Now, what if we were to put all of those stories together — would that tell the whole story of life in this room?

Even if there were 50 or 100 students all in the same room, doing the same exercise, writing their little stories based on what they see, then combining all of those stories of life in this room into one big story, these stories still would not tell the whole story — or show the big picture — of life in this room.


Now imagine trying to tell the story of life in the whole house or building, or the block you live on, or the city you live in, or the state, or the country where you live.

Think about this for just a minute: this country where you live is just one of many on this planet, and this planet is just one of many in our solar system, which is part of one of many galaxies, which is part of one of many universes. Whew!

— ♦ —

Let’s put this a different way: you know how tiny a grain of sand is. Consider that you are like a grain of sand living in a house, that is like a grain of sand on a planet, that is like a grain of sand in a galaxy, that is like a grain of sand in a universe...

What if this exercise represented the story of all of our lives, not just the story of life in this room?

Is that whole “big picture” thing coming into focus now?

— ♦ —

When you find yourself in a situation where you are allowing someone or something to upset you — pause a moment. Don’t react. Take a breath.

Give yourself those few seconds or so that it takes to take a few breaths. Allow your brain to sort out what it is that is happening and what it is that is getting you upset.

Take another breath, then another, and another. Try counting to 10. Keep doing this until you feel yourself becoming calmer, and then respond to whatever it is that is upsetting you.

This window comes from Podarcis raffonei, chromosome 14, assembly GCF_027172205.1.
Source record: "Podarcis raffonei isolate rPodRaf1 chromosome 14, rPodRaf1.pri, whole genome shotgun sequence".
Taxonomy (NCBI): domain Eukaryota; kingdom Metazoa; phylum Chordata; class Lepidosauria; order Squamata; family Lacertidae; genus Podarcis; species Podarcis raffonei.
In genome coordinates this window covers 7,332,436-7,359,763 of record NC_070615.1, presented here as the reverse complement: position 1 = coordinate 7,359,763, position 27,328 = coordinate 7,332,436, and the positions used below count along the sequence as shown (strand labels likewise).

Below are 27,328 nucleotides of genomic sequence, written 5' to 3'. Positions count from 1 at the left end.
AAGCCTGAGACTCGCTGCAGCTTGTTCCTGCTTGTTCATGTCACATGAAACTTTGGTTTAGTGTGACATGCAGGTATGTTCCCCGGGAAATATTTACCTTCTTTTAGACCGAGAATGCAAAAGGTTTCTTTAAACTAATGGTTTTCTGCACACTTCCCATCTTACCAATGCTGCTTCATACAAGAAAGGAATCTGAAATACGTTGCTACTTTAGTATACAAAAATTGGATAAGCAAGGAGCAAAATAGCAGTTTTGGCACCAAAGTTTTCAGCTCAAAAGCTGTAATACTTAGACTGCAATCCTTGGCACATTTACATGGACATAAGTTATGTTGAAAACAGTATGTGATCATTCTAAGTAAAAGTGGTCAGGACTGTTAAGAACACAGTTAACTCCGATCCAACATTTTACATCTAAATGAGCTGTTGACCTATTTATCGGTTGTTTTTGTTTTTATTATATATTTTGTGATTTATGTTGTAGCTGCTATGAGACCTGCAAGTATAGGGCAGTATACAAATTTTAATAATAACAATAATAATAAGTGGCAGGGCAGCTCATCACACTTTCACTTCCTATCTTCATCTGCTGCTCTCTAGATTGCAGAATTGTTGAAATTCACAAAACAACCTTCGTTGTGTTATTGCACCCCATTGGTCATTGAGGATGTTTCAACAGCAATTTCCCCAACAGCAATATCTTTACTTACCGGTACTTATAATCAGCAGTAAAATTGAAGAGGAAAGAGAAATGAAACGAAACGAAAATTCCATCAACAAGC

— ♦ —

Learn To Change Your Perspective

You also can try to change your perspective to help you to see that big picture.

If someone is annoying you, try to see the situation from their perspective — from their point of view.

There is an old proverb about not passing judgment on someone until you have walked a mile in their shoes. By placing yourself in their “shoes,” you may be able to understand their perspective. Remember that each of our points of view is based on our individual life experiences. What might that person’s experiences include?

Even if you don’t understand that person’s actions or choices, or their life experiences, by taking that moment to take a breath, you still can make an effort to see through their eyes.

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For what it’s worth, this is where our faith can come into play, too. While we only see a small part of that big picture, we need to have faith that God sees the big picture. He not only knows the whole story; He wrote the book and He knows how it ends.

— ♦ —



What steps can you take to see the big picture?





Science is not only compatible with spirituality;
it is a profound source
of spirituality.

– Carl Sagan,
scientist / astronomer